Things to do
Mike Tyson in Conversation; Kings Theatre; June 1 at 7:30pm; tickets start at $37
“Former world heavyweight champion” and “New York Times bestselling–author” are two titles that don’t often go together—but they do for Mike Tyson. Don’t miss the boxer’s one-night-only speaking engagement at Kings Theatre to promote his second book, Iron Ambition: My Life with Cus D’Amato.
Alan Alda in Conversation with Neil deGrasse Tyson; Kaufmann Concert Hall at the 92nd Street Y; June 7 at 8pm; tickets start at $140
You’d be hard-pressed to think of a more charming pair than actor Alan Alda and star astrophysicist Neil deGrasse Tyson. Join the dynamic duo for a discussion of Alda’s latest book on communication science, empathy building and interpersonal relationships.
Master of None: A Conversation with Aziz Ansari and Alan Yang; Paley Center for Media; June 9 at 6:30pm; tickets start at $95
No doubt you’ve already binged your way through the second season of Master of None, the hilarious, provocative and heartwarming show created by Ansari and Yang. Fans will want to score tickets to this screening and discussion to hear how Ansari came up with that foolproof Tinder pickup line, learn what inspired the Chef Jeff scandal and find out what’s next for Dev and Francesca.
Pop-Up Magazine: A Night of Live Stories; Town Hall Theatre; June 9 at 7:30pm; tickets start at $61
Pop-Up Magazine’s spring issue is out now, but you won’t be able to find it on any newsstand. This publication is created for a stage, screen and live audience. Contributors to the New York City live show include the producers behind This American Life, writers from Buzzfeed and Wired, award-winning directors and many other creative minds. You’ll have to buy tickets to learn more!
Brazilian Jazz and Tango Special; Highline Ballroom; June 17 at 12:30pm; tickets start at $71
Groove to live bossa nova and nuevo tango music while sipping mimosas at this brunch concert. Argentinian guitarist Andres Laprida will showcase the best of South American jazz in a tribute to some of the the genre’s greats.
BookCon Javits Center; Jun 3 and Jun 4; Sat $45, advance $35; Sun $40, advance $30
Alright, New York. It’s time to get lit(erary)! BookCon—a massive book festival—is coming to New York in June. Whether you love nonfiction, sci-fi or romance novels, there’s an event or panel for everyone at this wonderful celebration for those who love reading. Some of the highlights include a chat with Chad Michael Murray, who is launching a book with Heather Graham titled “American Drifter.” You can also catch authors such as Jenny Han (“Always and Forever Lara Jean”), Shannon Hale (“Real Friends”) and Laini Taylor (author of the “Daughter of Smoke & Bone” trilogy) and so many more.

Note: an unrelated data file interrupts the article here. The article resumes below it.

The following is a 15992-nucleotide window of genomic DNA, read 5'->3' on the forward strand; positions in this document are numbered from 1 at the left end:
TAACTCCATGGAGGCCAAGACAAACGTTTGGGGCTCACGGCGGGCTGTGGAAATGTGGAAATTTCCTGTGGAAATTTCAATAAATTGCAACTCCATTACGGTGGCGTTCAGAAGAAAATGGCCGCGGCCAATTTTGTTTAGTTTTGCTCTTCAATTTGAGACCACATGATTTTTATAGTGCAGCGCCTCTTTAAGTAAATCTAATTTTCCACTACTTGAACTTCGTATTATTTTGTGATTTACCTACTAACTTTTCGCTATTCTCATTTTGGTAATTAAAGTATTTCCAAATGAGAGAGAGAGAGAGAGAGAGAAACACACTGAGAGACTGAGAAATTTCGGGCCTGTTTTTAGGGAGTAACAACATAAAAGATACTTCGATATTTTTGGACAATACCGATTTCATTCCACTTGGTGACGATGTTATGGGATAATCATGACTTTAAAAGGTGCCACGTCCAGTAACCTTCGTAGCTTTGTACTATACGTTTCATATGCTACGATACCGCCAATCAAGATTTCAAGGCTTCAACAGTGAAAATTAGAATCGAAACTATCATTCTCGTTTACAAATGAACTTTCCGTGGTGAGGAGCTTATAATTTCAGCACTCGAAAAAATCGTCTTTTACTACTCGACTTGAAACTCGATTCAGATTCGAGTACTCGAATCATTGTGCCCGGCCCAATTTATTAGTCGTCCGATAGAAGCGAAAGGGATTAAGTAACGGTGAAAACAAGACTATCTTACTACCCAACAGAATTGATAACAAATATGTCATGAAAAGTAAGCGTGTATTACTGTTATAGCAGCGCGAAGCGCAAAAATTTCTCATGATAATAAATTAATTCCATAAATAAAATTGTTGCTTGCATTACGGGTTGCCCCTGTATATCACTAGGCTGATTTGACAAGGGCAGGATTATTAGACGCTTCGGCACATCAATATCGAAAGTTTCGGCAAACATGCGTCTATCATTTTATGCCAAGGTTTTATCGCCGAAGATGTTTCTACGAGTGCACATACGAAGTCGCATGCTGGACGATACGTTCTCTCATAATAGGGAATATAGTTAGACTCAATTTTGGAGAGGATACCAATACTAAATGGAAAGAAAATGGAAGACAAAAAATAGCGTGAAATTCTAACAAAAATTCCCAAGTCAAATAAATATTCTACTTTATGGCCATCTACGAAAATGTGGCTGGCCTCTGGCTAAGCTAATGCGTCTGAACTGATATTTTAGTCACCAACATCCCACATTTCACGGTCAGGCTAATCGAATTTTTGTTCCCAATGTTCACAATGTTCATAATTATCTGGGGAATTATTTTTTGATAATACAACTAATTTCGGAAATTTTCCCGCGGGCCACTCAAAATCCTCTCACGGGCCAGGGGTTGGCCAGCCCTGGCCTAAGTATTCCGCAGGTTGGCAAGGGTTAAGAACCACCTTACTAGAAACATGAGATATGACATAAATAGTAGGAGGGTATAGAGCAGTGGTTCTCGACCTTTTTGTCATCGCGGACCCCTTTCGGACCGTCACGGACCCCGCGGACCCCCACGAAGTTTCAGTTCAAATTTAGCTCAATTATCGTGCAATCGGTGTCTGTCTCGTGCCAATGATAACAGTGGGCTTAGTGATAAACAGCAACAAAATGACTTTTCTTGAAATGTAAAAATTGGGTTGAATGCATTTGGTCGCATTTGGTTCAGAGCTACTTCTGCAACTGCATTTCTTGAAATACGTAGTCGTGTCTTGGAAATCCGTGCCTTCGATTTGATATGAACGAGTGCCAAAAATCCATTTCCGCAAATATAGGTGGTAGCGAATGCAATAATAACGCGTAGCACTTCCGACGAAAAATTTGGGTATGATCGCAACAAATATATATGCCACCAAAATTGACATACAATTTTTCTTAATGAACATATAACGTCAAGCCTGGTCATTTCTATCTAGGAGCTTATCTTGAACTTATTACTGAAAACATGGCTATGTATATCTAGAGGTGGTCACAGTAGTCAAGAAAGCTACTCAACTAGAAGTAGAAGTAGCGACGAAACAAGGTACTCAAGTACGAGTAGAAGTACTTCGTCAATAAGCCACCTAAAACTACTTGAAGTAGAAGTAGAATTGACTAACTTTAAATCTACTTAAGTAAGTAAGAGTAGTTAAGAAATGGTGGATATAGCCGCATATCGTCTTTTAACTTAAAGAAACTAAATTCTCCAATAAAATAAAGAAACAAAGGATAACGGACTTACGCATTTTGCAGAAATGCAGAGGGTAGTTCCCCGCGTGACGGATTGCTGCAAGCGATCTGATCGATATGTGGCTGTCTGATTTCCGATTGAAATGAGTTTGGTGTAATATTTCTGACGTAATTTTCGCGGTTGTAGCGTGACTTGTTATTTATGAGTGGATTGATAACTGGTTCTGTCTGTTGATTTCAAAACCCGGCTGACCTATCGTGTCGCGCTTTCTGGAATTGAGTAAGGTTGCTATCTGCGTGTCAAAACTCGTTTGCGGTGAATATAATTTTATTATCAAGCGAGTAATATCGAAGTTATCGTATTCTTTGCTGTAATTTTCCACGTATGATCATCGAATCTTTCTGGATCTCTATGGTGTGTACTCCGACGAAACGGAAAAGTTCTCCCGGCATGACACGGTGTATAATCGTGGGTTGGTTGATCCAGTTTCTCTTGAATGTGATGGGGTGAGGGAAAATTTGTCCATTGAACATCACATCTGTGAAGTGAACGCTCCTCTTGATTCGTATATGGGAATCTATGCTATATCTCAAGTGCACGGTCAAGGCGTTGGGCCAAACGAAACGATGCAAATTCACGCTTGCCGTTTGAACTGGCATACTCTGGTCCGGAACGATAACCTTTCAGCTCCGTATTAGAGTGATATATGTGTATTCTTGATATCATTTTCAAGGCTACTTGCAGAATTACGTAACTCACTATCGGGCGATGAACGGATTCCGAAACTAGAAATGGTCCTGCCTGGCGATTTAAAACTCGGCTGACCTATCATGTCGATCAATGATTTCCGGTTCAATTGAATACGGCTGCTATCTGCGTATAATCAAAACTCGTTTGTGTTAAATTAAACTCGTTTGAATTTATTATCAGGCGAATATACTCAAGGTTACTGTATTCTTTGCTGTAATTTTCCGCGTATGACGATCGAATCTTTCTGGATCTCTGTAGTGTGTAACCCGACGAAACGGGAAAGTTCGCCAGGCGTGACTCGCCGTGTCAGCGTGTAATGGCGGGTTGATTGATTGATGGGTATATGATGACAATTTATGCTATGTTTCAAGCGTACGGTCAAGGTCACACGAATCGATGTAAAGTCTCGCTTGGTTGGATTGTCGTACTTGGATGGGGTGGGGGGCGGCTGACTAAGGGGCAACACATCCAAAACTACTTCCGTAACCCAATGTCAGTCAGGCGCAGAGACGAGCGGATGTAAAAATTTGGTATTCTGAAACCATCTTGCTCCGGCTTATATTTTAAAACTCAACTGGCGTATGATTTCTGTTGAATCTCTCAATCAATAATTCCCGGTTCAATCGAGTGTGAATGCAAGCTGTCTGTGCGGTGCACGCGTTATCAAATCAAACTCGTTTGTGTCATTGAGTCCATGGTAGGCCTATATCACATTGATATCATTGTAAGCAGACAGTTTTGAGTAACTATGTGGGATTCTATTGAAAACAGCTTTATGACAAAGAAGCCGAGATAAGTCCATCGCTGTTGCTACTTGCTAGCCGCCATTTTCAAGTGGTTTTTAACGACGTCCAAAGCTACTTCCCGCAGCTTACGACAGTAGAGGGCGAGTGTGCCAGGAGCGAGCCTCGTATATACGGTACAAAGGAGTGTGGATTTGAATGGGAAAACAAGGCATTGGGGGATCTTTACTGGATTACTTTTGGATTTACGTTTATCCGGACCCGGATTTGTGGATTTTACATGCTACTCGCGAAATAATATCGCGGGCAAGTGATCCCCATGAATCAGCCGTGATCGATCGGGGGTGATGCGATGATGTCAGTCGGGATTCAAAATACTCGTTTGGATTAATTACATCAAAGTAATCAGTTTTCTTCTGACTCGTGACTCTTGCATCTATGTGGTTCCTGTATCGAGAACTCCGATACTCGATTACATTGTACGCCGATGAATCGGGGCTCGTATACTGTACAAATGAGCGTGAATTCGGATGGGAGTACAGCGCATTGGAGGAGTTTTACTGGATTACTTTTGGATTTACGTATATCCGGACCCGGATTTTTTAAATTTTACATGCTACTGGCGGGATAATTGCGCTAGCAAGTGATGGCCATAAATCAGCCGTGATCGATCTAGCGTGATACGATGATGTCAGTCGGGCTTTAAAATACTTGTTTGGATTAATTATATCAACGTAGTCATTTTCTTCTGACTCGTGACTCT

Bushwick Collective Block Party; Jun 3; Free with R.S.V.P.
A chunk of Brooklyn’s top-notch outdoor artists stage a Bushwick street takeover, fully armed with food trucks, live jammin’ and Instagram-worthy graffiti to celebrate the nabe’s trendy art scene. Watch spray-can masters create new masterpieces in real time, while local hip-hop and rock-and-roll artists provide the backdrop tunes. Groove to performances by Foxy Brown, rapper Busta Rhymes, CL Smoother and many more.
Figment Festival Governors Island; Jun 3; free
Arts group Figment takes over Governors Island with its usual hodgepodge of mind-bending, genre-crossing projects. For its opening weekend, wander through more than 300 projects, which include live performances. Two installations will be up all summer long: a minigolf course and a Pavilion titled “Cast and Place.”
Astor Blaster Silent Disco Astor Place Cube; Jun 9; free
Don't forget the Alamo—the official name of the Astor Place "Cube"—as it turns 50. Celebrate with a free silent dance party. You'll don wireless headphones (provided on a first come, first serve basis) to get down to three live DJs—or pop on your own headset and dance to the beat of your own drummer before the party continues with specials at local bars.
Jazz Age Lawn Party Governors Island; Jun 10 and Jun 11; various prices
Slap on your spats and practice the Charleston because the Jazz Age Lawn party is returning to Governor’s Island. Sip on Prohibition-era cocktails like a classic St-Germain with mineral water and a twist or a glass of bubbly and none of the back-alley hooch of the day. Food vendors will be on hand to keep your Lindy Hop hoppin’.
Museum Mile Festival at various locations; Jun 13; free
This festival is back for its 39th year, which turns Fifth Avenue into the city’s largest block party. Live music and entertainment flood the streets while museums open their doors to the public at no charge. This year’s participants include Museum of the City of New York, the Jewish Museum, Cooper Hewitt, the Solomon R. Guggenheim Museum, the Metropolitan Museum of Art, Neue Galerie New York and more. Fifth Ave between 82nd and 105th Sts.
Coney Island Mermaid Parade Coney Island USA; Jun 17; free
After spending nearly a year getting sequins and glitter out of their bedsheets, NYC’s mermaids and seamen are ready to undo all their hard work. Join a packed crowd on Coney Island’s streets for an epic procession of wild floats, barely clad revelers and beachside celebrating. Now in its 35th year, the world’s largest arts parade welcomes partyers of all ages to rejoice in kitsch, camp and craft, but those who are serious about their scales can register to win iconic titles, including best sea creature, best motorized float, King Neptune and Queen Mermaid.